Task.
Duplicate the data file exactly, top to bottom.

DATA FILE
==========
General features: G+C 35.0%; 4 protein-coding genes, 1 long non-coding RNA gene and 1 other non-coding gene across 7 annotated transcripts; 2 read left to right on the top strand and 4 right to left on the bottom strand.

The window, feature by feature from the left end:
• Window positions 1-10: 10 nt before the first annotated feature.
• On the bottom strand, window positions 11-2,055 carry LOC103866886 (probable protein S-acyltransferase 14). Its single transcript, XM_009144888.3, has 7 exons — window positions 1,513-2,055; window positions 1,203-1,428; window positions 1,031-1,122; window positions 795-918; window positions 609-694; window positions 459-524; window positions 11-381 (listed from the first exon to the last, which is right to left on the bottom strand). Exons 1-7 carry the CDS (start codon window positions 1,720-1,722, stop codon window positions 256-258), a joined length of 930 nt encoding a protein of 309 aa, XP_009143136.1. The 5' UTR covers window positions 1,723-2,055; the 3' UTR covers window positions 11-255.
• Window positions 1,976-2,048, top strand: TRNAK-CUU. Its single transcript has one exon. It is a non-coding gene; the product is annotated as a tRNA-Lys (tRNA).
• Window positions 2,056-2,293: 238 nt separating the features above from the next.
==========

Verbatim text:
General features: G+C 35.0%; 4 protein-coding genes, 1 long non-coding RNA gene and 1 other non-coding gene across 7 annotated transcripts; 2 read left to right on the top strand and 4 right to left on the bottom strand.

The window, feature by feature from the left end:
• Window positions 1-10: 10 nt before the first annotated feature.
• On the bottom strand, window positions 11-2,055 carry LOC103866886 (probable protein S-acyltransferase 14). Its single transcript, XM_009144888.3, has 7 exons — window positions 1,513-2,055; window positions 1,203-1,428; window positions 1,031-1,122; window positions 795-918; window positions 609-694; window positions 459-524; window positions 11-381 (listed from the first exon to the last, which is right to left on the bottom strand). Exons 1-7 carry the CDS (start codon window positions 1,720-1,722, stop codon window positions 256-258), a joined length of 930 nt encoding a protein of 309 aa, XP_009143136.1. The 5' UTR covers window positions 1,723-2,055; the 3' UTR covers window positions 11-255.
• Window positions 1,976-2,048, top strand: TRNAK-CUU. Its single transcript has one exon. It is a non-coding gene; the product is annotated as a tRNA-Lys (tRNA).
• Window positions 2,056-2,293: 238 nt separating the features above from the next.